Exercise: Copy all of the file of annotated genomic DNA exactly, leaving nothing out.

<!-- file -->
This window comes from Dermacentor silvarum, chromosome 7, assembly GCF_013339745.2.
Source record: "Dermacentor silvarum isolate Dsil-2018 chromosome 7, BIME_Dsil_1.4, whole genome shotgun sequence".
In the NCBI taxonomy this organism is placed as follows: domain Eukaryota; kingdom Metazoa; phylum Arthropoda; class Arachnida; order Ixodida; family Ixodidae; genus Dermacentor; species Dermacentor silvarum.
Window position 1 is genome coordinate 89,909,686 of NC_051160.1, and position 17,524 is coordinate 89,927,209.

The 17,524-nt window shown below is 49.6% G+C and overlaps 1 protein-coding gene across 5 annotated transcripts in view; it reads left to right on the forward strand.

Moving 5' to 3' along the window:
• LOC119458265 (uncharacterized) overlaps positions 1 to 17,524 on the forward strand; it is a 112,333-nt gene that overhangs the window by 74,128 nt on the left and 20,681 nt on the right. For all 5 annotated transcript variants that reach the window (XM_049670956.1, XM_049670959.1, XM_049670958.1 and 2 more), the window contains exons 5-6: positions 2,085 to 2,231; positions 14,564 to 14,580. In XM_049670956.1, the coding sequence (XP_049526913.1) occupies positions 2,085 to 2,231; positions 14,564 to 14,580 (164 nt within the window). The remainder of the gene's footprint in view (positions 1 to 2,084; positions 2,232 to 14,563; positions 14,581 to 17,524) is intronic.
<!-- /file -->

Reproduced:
This window comes from Dermacentor silvarum, chromosome 7, assembly GCF_013339745.2.
Source record: "Dermacentor silvarum isolate Dsil-2018 chromosome 7, BIME_Dsil_1.4, whole genome shotgun sequence".
In the NCBI taxonomy this organism is placed as follows: domain Eukaryota; kingdom Metazoa; phylum Arthropoda; class Arachnida; order Ixodida; family Ixodidae; genus Dermacentor; species Dermacentor silvarum.
Window position 1 is genome coordinate 89,909,686 of NC_051160.1, and position 17,524 is coordinate 89,927,209.

The 17,524-nt window shown below is 49.6% G+C and overlaps 1 protein-coding gene across 5 annotated transcripts in view; it reads left to right on the forward strand.

Moving 5' to 3' along the window:
• LOC119458265 (uncharacterized) overlaps positions 1 to 17,524 on the forward strand; it is a 112,333-nt gene that overhangs the window by 74,128 nt on the left and 20,681 nt on the right. For all 5 annotated transcript variants that reach the window (XM_049670956.1, XM_049670959.1, XM_049670958.1 and 2 more), the window contains exons 5-6: positions 2,085 to 2,231; positions 14,564 to 14,580. In XM_049670956.1, the coding sequence (XP_049526913.1) occupies positions 2,085 to 2,231; positions 14,564 to 14,580 (164 nt within the window). The remainder of the gene's footprint in view (positions 1 to 2,084; positions 2,232 to 14,563; positions 14,581 to 17,524) is intronic.